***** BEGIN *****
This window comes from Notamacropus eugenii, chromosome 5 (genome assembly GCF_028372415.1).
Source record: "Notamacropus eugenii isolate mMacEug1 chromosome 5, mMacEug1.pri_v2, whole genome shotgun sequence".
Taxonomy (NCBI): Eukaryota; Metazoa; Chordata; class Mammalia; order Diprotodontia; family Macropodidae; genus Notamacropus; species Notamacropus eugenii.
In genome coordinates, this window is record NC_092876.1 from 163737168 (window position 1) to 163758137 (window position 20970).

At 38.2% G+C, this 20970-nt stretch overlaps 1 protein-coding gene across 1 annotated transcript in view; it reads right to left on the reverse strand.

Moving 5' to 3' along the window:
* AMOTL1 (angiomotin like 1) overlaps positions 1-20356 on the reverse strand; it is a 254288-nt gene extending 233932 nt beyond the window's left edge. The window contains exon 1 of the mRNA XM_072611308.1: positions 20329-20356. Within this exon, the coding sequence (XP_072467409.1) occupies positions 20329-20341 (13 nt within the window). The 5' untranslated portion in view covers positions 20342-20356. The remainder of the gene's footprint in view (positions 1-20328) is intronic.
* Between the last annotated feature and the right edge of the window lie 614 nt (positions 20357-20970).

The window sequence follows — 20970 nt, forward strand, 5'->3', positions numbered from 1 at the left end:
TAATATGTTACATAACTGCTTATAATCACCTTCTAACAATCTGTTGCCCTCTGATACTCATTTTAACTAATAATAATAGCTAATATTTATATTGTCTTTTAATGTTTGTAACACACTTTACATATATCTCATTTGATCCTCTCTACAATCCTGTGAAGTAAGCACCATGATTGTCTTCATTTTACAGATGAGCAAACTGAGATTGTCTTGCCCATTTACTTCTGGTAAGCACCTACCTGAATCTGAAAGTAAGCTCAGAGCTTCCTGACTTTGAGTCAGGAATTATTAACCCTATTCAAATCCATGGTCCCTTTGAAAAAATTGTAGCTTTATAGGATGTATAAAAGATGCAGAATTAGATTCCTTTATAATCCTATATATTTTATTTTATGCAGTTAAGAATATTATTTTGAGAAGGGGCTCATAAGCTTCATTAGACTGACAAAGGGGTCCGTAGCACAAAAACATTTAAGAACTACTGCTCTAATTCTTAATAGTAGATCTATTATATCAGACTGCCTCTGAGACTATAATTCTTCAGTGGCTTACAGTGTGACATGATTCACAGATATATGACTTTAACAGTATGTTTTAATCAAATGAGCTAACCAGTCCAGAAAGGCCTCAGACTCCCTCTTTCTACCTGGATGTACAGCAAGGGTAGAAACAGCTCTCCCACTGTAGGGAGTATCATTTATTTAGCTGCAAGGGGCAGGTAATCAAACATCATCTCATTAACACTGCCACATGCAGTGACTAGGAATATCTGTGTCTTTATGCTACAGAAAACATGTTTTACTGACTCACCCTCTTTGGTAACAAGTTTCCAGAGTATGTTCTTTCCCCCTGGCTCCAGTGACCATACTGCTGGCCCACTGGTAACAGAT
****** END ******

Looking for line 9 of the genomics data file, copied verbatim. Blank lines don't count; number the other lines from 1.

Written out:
The window sequence follows — 20970 nt, forward strand, 5'->3', positions numbered from 1 at the left end: